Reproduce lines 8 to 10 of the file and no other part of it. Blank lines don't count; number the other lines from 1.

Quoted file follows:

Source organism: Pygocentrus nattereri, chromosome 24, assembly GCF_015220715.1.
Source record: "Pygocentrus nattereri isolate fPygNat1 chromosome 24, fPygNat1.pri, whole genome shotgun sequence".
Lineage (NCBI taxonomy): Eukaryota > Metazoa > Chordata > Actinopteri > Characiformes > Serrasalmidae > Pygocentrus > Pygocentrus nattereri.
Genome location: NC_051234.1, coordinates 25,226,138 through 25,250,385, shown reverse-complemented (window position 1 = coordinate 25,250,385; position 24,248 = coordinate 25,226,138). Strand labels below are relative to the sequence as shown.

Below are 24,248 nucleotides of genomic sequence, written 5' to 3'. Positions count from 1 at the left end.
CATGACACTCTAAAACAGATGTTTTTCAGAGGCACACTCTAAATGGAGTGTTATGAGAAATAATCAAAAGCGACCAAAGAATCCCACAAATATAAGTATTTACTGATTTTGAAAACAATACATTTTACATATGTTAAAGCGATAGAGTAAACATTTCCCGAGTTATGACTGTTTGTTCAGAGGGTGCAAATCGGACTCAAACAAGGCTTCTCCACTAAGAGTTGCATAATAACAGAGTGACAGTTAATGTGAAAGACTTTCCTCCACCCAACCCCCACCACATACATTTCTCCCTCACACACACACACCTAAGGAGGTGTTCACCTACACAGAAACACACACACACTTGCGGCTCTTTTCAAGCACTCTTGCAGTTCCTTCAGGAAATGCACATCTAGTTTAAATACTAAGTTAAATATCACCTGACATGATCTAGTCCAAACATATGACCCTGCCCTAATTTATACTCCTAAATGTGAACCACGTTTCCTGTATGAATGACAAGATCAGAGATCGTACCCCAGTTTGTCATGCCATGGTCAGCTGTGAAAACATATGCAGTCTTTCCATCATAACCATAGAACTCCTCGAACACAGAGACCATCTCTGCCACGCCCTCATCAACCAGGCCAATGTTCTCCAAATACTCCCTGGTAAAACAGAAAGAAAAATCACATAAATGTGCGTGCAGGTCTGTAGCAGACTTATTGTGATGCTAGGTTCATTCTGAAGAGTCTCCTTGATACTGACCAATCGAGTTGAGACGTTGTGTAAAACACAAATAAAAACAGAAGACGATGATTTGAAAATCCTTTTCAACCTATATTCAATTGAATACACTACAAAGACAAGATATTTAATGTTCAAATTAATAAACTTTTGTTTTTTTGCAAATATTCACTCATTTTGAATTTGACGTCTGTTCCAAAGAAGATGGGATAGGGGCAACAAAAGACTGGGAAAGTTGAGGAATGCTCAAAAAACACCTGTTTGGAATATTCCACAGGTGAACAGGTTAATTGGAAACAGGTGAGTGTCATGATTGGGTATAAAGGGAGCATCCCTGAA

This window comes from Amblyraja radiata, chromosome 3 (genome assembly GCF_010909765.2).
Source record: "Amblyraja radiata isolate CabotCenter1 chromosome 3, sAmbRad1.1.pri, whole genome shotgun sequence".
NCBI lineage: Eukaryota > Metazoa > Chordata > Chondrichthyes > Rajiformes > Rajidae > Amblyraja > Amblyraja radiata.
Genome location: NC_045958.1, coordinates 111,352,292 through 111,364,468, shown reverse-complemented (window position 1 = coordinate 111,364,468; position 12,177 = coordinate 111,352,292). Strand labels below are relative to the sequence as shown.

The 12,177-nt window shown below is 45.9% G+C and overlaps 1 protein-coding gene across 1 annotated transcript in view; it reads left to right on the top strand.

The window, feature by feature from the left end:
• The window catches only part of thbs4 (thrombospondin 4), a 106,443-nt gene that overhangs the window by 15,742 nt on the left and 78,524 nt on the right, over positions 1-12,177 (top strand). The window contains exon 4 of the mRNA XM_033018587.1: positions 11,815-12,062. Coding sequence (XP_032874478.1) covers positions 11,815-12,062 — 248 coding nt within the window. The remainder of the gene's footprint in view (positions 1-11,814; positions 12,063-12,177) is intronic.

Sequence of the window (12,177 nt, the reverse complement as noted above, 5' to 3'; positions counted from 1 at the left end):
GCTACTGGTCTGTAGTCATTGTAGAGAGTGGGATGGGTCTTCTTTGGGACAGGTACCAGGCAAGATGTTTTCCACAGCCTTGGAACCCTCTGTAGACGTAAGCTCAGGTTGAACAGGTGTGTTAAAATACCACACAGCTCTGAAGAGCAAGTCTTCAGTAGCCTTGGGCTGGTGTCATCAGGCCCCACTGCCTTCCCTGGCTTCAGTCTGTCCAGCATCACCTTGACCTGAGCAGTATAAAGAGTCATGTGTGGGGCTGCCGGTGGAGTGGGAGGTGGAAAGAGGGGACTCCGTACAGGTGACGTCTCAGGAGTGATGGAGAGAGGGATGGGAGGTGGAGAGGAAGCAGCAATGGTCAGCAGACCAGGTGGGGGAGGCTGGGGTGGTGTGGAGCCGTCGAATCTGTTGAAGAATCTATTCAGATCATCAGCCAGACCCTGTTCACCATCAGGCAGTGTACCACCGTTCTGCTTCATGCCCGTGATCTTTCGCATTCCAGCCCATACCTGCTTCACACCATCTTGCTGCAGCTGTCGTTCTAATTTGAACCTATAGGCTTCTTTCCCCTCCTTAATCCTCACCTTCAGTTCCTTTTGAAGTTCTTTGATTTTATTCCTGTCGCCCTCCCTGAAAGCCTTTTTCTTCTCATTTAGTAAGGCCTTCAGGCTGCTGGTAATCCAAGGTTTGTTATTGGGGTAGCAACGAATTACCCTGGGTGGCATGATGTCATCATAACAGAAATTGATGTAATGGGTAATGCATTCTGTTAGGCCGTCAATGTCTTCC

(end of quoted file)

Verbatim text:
Source record: "Amblyraja radiata isolate CabotCenter1 chromosome 3, sAmbRad1.1.pri, whole genome shotgun sequence".
NCBI lineage: Eukaryota > Metazoa > Chordata > Chondrichthyes > Rajiformes > Rajidae > Amblyraja > Amblyraja radiata.
Genome location: NC_045958.1, coordinates 111,352,292 through 111,364,468, shown reverse-complemented (window position 1 = coordinate 111,364,468; position 12,177 = coordinate 111,352,292). Strand labels below are relative to the sequence as shown.